Pittsburgh’s 225-Piece Mechanics Tool Set from Harbor Freight Tools
Doing your own welding may seem a bit daunting, but if you want to take on this new skill, you can save a lot of money by welding the bodywork and frame yourself. For auto restoration, you’ll want to choose one of the following welders:
- MIG (metal arc welders, whether gas or flux-cored)
- TIG (tungsten arc welders using shielding gas)
- Arc (traditional stick electrode)
To learn more about DIY welding and how to get started, check out this guide, Welding for Car Restoration.7. Paint Stripper
If you plan to use the mechanical method of removing paint from you vehicle – the good old ‘sand and scrape,’ that is - you’ll need a paint stripper tool. DIYers usually opt for this method since it’s cheaper and easier than chemical paint removing techniques.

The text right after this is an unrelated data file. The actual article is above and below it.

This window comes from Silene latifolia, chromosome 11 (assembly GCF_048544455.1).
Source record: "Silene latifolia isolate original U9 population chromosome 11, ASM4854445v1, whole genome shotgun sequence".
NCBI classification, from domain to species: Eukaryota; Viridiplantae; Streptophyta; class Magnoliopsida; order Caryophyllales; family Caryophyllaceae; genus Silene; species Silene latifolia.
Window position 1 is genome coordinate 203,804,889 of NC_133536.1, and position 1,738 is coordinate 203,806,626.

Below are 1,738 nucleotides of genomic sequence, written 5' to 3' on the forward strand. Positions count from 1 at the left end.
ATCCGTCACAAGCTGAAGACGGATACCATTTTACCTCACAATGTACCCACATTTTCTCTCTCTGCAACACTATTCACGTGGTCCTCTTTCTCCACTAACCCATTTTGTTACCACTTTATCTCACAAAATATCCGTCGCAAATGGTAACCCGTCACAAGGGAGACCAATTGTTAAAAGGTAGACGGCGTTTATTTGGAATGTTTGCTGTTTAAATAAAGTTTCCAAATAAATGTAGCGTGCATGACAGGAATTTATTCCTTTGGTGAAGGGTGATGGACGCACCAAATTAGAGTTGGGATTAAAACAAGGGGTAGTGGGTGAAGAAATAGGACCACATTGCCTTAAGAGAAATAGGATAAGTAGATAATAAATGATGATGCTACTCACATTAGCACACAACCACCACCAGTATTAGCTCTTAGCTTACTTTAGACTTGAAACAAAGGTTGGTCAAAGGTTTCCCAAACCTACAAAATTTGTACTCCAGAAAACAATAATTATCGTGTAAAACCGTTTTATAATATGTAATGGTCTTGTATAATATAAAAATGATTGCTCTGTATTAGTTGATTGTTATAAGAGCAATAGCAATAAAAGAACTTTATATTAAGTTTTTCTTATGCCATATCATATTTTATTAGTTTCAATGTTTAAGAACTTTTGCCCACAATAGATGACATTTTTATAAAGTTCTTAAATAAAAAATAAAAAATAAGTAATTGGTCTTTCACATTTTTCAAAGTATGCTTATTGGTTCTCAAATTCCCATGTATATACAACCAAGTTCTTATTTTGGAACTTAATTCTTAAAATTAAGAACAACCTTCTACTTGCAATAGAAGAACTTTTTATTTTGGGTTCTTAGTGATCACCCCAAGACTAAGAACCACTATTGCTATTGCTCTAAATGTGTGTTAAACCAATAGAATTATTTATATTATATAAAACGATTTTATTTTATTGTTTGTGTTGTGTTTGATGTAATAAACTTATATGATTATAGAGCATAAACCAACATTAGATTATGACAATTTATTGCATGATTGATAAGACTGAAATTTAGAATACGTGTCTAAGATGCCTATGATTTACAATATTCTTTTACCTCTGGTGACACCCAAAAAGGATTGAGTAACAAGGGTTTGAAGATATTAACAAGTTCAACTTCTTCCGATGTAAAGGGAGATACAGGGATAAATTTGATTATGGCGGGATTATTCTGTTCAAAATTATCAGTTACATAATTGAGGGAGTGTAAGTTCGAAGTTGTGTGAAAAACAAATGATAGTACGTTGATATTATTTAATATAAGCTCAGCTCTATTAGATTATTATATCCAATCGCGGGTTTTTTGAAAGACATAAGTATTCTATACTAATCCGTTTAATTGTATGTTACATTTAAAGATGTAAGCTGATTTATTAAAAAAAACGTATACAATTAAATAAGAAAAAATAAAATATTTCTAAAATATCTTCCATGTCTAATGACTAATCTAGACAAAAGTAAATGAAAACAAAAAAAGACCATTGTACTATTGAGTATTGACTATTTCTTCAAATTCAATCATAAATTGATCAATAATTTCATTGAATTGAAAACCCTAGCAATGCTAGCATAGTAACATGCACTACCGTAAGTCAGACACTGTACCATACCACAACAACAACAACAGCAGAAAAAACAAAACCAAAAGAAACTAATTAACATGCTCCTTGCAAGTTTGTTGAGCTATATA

A less expensive mechanical paint stripping tool can help with small jobs such as minor paint touch-ups and rust removal. A more pricey, advanced model can help remove large amounts of rust from metal panels and can help with projects that require a full-on paint job.
To learn more about how to properly strip paint, check out this guide from MotorTrend: The Ultimate Paint and Body Guide Part 2- How to Strip Paint.
8. Dent Puller
A dent puller is just another small specialty tool that will work wonders with your body repair tasks. There are two main types of dent pullers: one is hand-operated, like a suction cup, while the other is automatic (pneumatic) and can be used with your air compressor. Both can be handy for jobs of different sizes with different accessibility.